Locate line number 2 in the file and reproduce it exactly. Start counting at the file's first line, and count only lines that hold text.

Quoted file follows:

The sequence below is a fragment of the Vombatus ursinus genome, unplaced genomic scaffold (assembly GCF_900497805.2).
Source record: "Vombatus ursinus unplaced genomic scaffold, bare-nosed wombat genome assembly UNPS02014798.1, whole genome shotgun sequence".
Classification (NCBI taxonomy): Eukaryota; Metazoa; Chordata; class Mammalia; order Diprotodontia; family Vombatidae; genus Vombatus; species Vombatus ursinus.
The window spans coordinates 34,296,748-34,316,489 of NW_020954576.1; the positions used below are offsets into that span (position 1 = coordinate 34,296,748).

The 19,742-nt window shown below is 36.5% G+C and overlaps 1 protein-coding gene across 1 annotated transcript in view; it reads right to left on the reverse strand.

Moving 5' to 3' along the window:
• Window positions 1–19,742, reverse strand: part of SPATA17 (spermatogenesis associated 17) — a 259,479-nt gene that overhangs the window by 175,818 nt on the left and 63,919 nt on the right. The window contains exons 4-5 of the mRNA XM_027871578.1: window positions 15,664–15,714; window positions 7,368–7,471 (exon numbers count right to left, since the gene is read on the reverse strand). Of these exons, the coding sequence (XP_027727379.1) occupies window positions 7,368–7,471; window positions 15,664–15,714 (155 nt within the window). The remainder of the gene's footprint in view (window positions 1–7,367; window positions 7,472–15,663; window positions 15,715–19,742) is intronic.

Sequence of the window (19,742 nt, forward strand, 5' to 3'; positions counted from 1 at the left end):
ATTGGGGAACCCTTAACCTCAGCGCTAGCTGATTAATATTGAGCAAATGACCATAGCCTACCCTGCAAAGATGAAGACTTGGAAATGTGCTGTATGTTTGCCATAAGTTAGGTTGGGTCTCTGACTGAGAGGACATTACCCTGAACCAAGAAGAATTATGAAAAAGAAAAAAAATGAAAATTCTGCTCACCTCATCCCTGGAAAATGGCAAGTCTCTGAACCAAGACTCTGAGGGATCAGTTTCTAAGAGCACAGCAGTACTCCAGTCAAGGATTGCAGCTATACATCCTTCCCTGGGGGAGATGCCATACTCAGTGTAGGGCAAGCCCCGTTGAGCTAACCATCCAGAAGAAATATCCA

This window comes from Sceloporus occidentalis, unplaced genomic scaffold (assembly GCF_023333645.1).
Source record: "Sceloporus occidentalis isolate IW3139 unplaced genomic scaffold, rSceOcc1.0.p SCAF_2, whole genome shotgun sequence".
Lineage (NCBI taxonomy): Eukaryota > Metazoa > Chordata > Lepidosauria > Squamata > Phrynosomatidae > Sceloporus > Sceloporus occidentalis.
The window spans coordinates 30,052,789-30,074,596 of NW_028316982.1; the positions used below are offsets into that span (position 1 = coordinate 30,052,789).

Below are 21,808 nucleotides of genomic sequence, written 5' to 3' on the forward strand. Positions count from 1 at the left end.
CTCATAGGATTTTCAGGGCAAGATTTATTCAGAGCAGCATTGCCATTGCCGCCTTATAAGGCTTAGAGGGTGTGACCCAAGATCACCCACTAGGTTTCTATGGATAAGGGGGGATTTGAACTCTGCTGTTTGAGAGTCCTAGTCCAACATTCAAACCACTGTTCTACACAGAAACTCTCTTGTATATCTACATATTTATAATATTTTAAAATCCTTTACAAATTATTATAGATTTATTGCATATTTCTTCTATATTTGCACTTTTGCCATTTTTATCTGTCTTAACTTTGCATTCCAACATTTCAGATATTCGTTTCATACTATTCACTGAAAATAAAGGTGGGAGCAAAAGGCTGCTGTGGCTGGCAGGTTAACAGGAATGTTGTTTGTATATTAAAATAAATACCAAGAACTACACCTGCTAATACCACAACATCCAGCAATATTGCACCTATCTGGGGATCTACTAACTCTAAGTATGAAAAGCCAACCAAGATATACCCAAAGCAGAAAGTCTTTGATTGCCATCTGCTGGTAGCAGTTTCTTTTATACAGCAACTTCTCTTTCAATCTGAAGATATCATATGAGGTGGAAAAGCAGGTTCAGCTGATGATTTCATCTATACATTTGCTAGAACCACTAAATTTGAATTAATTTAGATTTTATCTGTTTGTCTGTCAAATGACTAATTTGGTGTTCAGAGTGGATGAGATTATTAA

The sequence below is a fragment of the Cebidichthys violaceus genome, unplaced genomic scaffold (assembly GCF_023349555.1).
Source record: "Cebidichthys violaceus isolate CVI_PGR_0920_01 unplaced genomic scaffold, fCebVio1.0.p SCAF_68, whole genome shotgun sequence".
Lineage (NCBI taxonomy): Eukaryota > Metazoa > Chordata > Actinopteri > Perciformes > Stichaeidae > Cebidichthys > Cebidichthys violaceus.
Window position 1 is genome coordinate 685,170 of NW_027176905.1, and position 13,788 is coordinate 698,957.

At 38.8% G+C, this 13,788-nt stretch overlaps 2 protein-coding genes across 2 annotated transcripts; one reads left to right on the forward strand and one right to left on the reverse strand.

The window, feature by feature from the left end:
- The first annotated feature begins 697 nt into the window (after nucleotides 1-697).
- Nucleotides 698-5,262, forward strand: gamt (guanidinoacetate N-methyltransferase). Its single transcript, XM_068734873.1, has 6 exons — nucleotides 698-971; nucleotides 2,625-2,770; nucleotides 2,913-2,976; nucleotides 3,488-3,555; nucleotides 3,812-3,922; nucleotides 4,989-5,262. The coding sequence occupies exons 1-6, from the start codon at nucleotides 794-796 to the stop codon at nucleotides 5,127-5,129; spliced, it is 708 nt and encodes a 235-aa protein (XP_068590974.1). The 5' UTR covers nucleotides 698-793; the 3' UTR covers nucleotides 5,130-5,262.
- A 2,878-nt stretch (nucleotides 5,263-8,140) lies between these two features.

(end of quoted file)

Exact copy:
Source record: "Vombatus ursinus unplaced genomic scaffold, bare-nosed wombat genome assembly UNPS02014798.1, whole genome shotgun sequence".